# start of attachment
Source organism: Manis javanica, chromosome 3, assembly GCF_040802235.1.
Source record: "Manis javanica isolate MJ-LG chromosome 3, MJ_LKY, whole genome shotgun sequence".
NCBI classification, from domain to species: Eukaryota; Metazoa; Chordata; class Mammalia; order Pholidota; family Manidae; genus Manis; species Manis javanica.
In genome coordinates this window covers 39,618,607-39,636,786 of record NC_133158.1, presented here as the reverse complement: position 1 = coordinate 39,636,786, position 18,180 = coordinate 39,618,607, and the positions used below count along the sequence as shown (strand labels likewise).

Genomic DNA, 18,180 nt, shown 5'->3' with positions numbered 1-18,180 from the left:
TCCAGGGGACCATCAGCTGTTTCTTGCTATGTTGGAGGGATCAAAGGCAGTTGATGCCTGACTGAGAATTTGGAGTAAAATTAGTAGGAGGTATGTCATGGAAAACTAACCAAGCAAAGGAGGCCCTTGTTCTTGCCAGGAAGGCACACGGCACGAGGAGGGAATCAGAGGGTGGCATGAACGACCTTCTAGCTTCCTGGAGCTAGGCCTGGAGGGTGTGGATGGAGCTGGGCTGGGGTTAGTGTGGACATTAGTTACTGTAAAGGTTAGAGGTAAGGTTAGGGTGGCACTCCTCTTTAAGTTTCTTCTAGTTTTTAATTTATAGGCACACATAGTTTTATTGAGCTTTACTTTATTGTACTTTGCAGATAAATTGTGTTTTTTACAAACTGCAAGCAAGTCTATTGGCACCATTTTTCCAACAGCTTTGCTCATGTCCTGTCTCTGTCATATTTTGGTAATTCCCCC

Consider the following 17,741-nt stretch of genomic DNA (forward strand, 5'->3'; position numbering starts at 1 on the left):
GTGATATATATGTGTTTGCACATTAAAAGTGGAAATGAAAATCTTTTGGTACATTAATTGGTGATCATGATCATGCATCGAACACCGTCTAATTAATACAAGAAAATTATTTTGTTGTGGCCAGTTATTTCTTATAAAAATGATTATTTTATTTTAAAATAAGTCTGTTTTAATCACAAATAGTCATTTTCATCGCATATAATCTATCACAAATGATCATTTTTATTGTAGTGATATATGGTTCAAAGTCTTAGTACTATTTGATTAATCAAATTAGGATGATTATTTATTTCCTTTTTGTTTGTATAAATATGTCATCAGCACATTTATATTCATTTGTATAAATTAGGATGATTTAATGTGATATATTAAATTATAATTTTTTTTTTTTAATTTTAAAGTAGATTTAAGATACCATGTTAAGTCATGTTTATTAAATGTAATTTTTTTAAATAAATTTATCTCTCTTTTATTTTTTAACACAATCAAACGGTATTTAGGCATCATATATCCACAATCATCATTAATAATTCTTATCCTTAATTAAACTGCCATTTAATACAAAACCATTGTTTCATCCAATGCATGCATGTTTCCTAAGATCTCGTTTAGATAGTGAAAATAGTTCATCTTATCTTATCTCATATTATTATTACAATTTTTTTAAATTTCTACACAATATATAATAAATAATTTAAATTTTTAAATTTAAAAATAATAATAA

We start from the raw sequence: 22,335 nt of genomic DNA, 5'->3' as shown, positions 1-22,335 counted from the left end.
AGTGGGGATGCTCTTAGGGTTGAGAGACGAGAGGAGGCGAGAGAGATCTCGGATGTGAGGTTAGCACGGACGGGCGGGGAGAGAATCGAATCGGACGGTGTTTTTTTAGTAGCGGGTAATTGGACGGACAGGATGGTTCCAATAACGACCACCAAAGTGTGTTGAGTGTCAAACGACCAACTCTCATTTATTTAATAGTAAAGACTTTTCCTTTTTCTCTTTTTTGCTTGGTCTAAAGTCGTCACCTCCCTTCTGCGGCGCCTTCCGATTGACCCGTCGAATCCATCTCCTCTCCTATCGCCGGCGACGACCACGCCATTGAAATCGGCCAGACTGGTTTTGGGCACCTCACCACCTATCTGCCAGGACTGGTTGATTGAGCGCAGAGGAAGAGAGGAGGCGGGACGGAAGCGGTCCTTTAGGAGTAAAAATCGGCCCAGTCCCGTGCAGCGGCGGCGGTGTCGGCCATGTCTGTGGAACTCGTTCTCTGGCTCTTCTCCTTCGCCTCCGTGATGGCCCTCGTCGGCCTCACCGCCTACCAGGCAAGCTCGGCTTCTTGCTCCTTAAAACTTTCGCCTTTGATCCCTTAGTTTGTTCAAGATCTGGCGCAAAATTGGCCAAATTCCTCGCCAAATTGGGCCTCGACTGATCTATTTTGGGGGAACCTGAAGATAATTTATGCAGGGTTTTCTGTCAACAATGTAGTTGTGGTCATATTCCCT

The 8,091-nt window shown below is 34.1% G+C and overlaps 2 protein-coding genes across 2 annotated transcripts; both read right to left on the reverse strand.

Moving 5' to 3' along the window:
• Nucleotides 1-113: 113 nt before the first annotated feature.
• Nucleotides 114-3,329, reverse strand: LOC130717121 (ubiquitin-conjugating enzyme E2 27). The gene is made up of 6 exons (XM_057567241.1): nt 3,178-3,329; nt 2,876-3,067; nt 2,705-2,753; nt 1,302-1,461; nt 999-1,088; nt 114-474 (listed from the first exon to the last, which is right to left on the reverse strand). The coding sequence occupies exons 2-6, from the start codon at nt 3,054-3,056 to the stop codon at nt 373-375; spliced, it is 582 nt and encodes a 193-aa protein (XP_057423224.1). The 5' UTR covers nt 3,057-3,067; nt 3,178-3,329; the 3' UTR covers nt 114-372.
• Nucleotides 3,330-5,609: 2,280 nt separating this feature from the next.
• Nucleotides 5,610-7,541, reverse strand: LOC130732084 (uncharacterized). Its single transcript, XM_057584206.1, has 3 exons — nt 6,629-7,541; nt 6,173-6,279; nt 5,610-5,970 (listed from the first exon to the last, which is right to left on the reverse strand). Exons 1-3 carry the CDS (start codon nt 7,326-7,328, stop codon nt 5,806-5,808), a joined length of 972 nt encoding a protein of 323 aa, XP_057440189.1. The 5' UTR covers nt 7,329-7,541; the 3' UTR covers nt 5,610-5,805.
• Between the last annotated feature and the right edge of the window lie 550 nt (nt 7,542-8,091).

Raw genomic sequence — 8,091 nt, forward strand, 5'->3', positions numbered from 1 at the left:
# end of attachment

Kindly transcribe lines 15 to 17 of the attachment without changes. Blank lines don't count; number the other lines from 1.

• Nucleotides 3,330-5,609: 2,280 nt separating this feature from the next.
• Nucleotides 5,610-7,541, reverse strand: LOC130732084 (uncharacterized). Its single transcript, XM_057584206.1, has 3 exons — nt 6,629-7,541; nt 6,173-6,279; nt 5,610-5,970 (listed from the first exon to the last, which is right to left on the reverse strand). Exons 1-3 carry the CDS (start codon nt 7,326-7,328, stop codon nt 5,806-5,808), a joined length of 972 nt encoding a protein of 323 aa, XP_057440189.1. The 5' UTR covers nt 7,329-7,541; the 3' UTR covers nt 5,610-5,805.
• Between the last annotated feature and the right edge of the window lie 550 nt (nt 7,542-8,091).